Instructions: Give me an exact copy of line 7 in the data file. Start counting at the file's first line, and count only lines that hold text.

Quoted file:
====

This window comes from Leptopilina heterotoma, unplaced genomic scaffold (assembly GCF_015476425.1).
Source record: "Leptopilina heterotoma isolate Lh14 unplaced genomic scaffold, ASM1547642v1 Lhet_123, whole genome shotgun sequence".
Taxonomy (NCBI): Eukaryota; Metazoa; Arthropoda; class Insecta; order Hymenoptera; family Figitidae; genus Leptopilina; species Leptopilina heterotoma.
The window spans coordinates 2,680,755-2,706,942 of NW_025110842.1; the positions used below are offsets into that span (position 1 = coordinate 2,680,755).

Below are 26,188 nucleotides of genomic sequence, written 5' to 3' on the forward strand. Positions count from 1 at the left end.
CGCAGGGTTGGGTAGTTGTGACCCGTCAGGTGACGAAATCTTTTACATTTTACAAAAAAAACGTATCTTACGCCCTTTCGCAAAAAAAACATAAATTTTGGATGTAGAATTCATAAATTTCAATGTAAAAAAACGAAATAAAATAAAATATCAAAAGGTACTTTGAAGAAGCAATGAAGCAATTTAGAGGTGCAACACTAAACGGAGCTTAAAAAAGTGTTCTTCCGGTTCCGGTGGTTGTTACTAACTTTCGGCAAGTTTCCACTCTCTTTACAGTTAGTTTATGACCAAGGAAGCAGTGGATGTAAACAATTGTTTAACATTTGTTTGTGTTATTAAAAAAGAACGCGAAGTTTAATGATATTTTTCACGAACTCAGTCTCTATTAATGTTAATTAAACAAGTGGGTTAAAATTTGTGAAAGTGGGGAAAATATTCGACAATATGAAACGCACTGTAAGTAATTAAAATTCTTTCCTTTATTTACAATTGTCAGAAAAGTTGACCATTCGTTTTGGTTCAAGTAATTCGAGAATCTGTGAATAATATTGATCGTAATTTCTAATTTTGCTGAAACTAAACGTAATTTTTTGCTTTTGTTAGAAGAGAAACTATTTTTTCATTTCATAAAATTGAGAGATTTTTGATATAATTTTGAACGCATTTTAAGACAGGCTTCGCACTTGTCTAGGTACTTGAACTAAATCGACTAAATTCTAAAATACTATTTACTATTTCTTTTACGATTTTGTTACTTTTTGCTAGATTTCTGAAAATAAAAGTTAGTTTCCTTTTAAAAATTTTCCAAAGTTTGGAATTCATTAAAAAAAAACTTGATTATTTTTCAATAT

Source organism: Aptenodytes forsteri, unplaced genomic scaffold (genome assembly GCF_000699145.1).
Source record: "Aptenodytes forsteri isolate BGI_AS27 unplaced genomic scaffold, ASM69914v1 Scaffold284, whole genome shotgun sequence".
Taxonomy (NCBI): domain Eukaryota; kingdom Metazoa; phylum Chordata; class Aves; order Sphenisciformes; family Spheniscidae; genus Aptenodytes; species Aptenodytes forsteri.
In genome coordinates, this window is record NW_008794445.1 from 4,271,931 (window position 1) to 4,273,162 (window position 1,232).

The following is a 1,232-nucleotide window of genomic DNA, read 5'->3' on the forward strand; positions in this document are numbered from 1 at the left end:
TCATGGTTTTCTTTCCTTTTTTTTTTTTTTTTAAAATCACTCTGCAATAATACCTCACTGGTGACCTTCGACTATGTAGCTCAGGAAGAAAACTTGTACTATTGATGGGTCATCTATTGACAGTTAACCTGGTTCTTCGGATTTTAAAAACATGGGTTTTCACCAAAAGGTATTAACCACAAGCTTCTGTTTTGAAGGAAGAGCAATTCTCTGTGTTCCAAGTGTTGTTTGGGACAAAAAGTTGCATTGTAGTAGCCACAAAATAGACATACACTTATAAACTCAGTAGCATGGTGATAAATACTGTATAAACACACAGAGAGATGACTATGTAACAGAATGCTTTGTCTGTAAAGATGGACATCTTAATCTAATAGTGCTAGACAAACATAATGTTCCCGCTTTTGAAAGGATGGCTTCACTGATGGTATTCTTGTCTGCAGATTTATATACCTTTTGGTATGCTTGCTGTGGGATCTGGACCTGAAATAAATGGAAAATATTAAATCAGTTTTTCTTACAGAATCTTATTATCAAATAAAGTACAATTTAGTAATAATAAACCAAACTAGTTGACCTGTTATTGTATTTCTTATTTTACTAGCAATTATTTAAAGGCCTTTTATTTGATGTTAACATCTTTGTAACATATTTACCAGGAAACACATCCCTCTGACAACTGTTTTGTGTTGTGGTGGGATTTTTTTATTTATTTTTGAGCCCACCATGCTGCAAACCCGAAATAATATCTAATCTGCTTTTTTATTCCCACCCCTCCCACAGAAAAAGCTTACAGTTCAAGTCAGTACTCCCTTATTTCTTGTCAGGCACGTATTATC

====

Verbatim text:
Source organism: Aptenodytes forsteri, unplaced genomic scaffold (genome assembly GCF_000699145.1).